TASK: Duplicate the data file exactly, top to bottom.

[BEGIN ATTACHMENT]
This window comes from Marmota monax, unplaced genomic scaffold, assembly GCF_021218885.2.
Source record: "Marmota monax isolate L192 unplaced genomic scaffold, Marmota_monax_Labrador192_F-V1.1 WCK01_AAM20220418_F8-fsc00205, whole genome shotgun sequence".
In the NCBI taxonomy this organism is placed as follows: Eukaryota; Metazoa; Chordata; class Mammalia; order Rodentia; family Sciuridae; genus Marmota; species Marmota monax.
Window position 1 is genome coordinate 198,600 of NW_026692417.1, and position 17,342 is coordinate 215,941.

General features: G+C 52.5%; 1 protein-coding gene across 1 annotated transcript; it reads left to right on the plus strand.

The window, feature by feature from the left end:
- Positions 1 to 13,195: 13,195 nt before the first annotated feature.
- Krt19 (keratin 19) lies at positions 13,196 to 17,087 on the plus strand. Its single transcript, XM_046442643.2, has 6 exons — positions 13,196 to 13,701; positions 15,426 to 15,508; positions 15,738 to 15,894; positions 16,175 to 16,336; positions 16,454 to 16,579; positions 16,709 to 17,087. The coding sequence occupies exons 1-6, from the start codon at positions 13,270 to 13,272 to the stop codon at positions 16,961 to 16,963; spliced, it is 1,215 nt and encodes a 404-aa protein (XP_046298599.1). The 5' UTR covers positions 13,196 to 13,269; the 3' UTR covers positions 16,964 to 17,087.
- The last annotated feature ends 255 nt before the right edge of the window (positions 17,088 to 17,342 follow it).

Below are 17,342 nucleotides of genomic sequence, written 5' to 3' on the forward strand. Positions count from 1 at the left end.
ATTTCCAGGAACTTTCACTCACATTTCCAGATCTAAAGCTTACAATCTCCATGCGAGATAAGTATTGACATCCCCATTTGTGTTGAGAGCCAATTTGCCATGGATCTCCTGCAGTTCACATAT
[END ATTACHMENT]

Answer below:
This window comes from Marmota monax, unplaced genomic scaffold, assembly GCF_021218885.2.
Source record: "Marmota monax isolate L192 unplaced genomic scaffold, Marmota_monax_Labrador192_F-V1.1 WCK01_AAM20220418_F8-fsc00205, whole genome shotgun sequence".
In the NCBI taxonomy this organism is placed as follows: Eukaryota; Metazoa; Chordata; class Mammalia; order Rodentia; family Sciuridae; genus Marmota; species Marmota monax.
Window position 1 is genome coordinate 198,600 of NW_026692417.1, and position 17,342 is coordinate 215,941.

General features: G+C 52.5%; 1 protein-coding gene across 1 annotated transcript; it reads left to right on the plus strand.

The window, feature by feature from the left end:
- Positions 1 to 13,195: 13,195 nt before the first annotated feature.
- Krt19 (keratin 19) lies at positions 13,196 to 17,087 on the plus strand. Its single transcript, XM_046442643.2, has 6 exons — positions 13,196 to 13,701; positions 15,426 to 15,508; positions 15,738 to 15,894; positions 16,175 to 16,336; positions 16,454 to 16,579; positions 16,709 to 17,087. The coding sequence occupies exons 1-6, from the start codon at positions 13,270 to 13,272 to the stop codon at positions 16,961 to 16,963; spliced, it is 1,215 nt and encodes a 404-aa protein (XP_046298599.1). The 5' UTR covers positions 13,196 to 13,269; the 3' UTR covers positions 16,964 to 17,087.
- The last annotated feature ends 255 nt before the right edge of the window (positions 17,088 to 17,342 follow it).

Below are 17,342 nucleotides of genomic sequence, written 5' to 3' on the forward strand. Positions count from 1 at the left end.
ATTTCCAGGAACTTTCACTCACATTTCCAGATCTAAAGCTTACAATCTCCATGCGAGATAAGTATTGACATCCCCATTTGTGTTGAGAGCCAATTTGCCATGGATCTCCTGCAGTTCACATAT